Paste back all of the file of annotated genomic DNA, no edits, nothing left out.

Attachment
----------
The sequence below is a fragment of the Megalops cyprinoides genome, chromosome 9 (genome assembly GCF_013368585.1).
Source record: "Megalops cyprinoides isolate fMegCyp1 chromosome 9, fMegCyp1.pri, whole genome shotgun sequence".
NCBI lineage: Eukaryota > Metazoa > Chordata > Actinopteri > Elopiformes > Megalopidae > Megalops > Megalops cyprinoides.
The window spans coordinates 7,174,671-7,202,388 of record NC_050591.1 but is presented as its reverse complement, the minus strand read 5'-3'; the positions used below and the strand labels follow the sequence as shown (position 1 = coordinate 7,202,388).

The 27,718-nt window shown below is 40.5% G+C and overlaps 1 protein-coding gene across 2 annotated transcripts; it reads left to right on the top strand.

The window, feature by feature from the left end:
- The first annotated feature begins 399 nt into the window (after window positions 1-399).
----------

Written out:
The sequence below is a fragment of the Megalops cyprinoides genome, chromosome 9 (genome assembly GCF_013368585.1).
Source record: "Megalops cyprinoides isolate fMegCyp1 chromosome 9, fMegCyp1.pri, whole genome shotgun sequence".
NCBI lineage: Eukaryota > Metazoa > Chordata > Actinopteri > Elopiformes > Megalopidae > Megalops > Megalops cyprinoides.
The window spans coordinates 7,174,671-7,202,388 of record NC_050591.1 but is presented as its reverse complement, the minus strand read 5'-3'; the positions used below and the strand labels follow the sequence as shown (position 1 = coordinate 7,202,388).

The 27,718-nt window shown below is 40.5% G+C and overlaps 1 protein-coding gene across 2 annotated transcripts; it reads left to right on the top strand.

The window, feature by feature from the left end:
- The first annotated feature begins 399 nt into the window (after window positions 1-399).